For media interview requests: Michelle Damico, Ben Wagner via


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Does MBA really help in getting a better job offer ?

Does MBA really help in getting a better job offer ?

Most students pursuing an MBA come with the sole objective of having a decent job offer or a promotion in the existing job soon after completion of the MBA. And most of them take loans to pursue this career dream. According to a recent survey by education portal  74% MBA 2022-24 aspirants said they would opt for education loans.

There are exceptional cases like those seeking master’s degree or may have a family business to take care of or an entrepreneurial venture in mind. But the exception cases are barely 1%. For the rest 99%, a management degree is a ticket to a dream job through campus placements or leap towards career enhancements. Stakes are high as many of them quit their jobs which essentially means loss of 2 years of income, apprehension and uncertainty of the job market. On top of that, the pressure to pay back the education loans. Hence the returns have to be high. There is more than just the management degree. Colleges need to ensure that they offer quality management education which enables them to be prepared for not just the demands of recruiters and for a decent job but also to sustain and achieve, all along their career path.

  • So, what exactly are the B Schools doing to prepare their students for the job market and make them industry ready ?
  •  Are B schools ready to deliver and prepare the future business leaders to cope up with the disrupted market ?  

These are the two key questions every MBA aspirant needs to ask, check and validate before filling the MBA application forms of management institutes. And worth mentioning that these application forms do not come cheap. An MBA aspirant who may have shortlisted 5 B Schools to apply for, may end up spending Rs 10,000.00 to Rs 15,000.00 just buying MBA / PGDM application forms.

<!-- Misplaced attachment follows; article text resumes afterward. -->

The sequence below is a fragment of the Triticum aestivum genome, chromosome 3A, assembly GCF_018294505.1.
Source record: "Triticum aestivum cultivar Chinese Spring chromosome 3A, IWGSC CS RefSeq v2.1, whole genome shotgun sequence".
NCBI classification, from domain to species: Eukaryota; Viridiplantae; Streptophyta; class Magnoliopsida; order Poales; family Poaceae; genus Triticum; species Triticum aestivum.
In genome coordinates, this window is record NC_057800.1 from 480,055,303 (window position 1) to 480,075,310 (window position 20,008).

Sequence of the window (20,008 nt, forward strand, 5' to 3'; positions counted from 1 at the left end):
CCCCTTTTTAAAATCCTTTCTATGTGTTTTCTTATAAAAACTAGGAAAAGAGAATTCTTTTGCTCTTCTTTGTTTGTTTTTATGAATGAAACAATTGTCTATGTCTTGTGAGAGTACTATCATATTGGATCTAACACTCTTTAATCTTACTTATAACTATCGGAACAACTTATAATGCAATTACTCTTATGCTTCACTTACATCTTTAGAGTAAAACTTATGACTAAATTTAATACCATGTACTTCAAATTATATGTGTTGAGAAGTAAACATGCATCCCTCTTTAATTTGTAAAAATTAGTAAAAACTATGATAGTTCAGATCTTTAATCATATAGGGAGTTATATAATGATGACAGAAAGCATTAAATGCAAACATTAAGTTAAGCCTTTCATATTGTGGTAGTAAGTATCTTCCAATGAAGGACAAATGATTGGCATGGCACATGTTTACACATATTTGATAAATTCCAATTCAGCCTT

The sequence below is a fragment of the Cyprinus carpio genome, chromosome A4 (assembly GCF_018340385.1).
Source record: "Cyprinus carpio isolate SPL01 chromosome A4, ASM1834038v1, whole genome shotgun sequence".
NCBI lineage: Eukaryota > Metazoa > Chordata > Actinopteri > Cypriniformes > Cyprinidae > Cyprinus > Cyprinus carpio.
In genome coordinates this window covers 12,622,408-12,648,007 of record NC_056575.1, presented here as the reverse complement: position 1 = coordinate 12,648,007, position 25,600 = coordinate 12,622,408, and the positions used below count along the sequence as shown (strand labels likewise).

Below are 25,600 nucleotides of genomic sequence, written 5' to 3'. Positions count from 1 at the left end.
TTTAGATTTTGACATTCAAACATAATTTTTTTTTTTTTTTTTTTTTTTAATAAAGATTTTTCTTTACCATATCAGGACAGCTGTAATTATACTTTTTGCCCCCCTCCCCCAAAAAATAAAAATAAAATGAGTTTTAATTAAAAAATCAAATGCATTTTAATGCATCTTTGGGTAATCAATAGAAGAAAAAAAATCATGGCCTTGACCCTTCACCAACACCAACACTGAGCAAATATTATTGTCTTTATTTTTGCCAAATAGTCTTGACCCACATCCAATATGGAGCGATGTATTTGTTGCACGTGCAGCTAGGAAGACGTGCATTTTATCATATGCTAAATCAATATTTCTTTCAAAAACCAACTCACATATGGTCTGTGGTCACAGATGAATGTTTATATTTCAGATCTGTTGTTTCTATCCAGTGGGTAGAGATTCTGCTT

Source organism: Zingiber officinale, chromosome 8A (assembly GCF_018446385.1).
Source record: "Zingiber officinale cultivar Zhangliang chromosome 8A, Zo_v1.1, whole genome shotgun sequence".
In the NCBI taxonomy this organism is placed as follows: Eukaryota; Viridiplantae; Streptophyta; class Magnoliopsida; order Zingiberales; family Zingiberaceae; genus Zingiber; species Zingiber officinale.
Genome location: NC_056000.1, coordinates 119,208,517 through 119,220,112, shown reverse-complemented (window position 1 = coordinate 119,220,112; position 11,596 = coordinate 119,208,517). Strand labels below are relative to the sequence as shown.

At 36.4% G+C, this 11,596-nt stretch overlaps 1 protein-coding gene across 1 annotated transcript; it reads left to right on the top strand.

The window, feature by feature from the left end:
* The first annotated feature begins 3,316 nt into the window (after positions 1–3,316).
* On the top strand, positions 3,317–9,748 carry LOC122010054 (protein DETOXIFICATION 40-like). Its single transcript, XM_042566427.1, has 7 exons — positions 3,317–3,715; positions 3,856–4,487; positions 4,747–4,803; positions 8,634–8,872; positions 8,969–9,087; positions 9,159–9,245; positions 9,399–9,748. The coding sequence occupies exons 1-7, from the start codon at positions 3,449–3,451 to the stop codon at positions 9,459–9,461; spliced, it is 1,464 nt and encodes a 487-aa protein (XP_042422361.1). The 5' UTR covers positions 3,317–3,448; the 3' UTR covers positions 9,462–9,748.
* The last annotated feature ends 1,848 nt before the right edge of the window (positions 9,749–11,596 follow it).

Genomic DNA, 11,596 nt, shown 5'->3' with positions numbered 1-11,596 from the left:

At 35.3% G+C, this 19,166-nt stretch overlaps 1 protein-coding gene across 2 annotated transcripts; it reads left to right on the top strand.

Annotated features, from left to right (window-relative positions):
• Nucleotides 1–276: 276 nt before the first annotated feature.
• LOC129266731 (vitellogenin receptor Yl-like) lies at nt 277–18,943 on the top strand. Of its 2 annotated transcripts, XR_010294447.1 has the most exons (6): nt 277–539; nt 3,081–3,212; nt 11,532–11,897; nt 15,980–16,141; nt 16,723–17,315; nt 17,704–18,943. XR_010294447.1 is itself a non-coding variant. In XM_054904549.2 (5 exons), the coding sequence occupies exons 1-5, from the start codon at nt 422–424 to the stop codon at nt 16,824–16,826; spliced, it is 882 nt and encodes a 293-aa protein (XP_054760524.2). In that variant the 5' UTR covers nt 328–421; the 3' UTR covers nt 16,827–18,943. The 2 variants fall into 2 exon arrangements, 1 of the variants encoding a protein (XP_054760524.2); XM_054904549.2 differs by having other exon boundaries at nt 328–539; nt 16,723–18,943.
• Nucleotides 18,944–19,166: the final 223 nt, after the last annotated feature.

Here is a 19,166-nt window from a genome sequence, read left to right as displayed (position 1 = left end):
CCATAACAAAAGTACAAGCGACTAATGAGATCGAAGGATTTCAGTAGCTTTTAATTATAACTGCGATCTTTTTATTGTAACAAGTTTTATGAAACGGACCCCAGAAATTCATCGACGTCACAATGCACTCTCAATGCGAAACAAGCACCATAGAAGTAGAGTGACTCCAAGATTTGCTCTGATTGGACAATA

While internship and placements data of some management institutes clearly indicates that recruiters today have specific demands. The skill sets looked for are job centric and industry oriented. MBA schools which have adopted new models of delivery and technology, redesigned their courses, built an effective evaluation process and prepared the students to cope with the dynamic business scenario, have done great with campus placements despite the economic slow down.

However, the skill set being looked for by a consulting company like Deloitte or KPMG may be quite different from FMCG or a manufacturing sector. Institutes need to acknowledge this fact and act accordingly.

  • Management institutes should ensure that students are intellectually engaged, self motivated and adapt to changes fast. In one word ‘VUCA ready’.
  • B Schools should encourage students to participate in national and international competitive events, simulations of business scenarios.
  • Institutes should have the right mix of faculty members with industry exposure and pure academics.

The placement records of 2021 across top management institutes indicated the fact that recruitment is happening, skilled talent is in demand and certain management institutions continued to attract recruiters even in the middle of an ongoing crisis.

It is time, all management institutes rise to the occasion, understand market realities and identify areas of improvement at both ends – students and faculty.

After all, the stakes are high at both ends. B Schools taking corrective measures will stay while those which are lagging will end up shutting down.

Author Name : Nirmalya Pal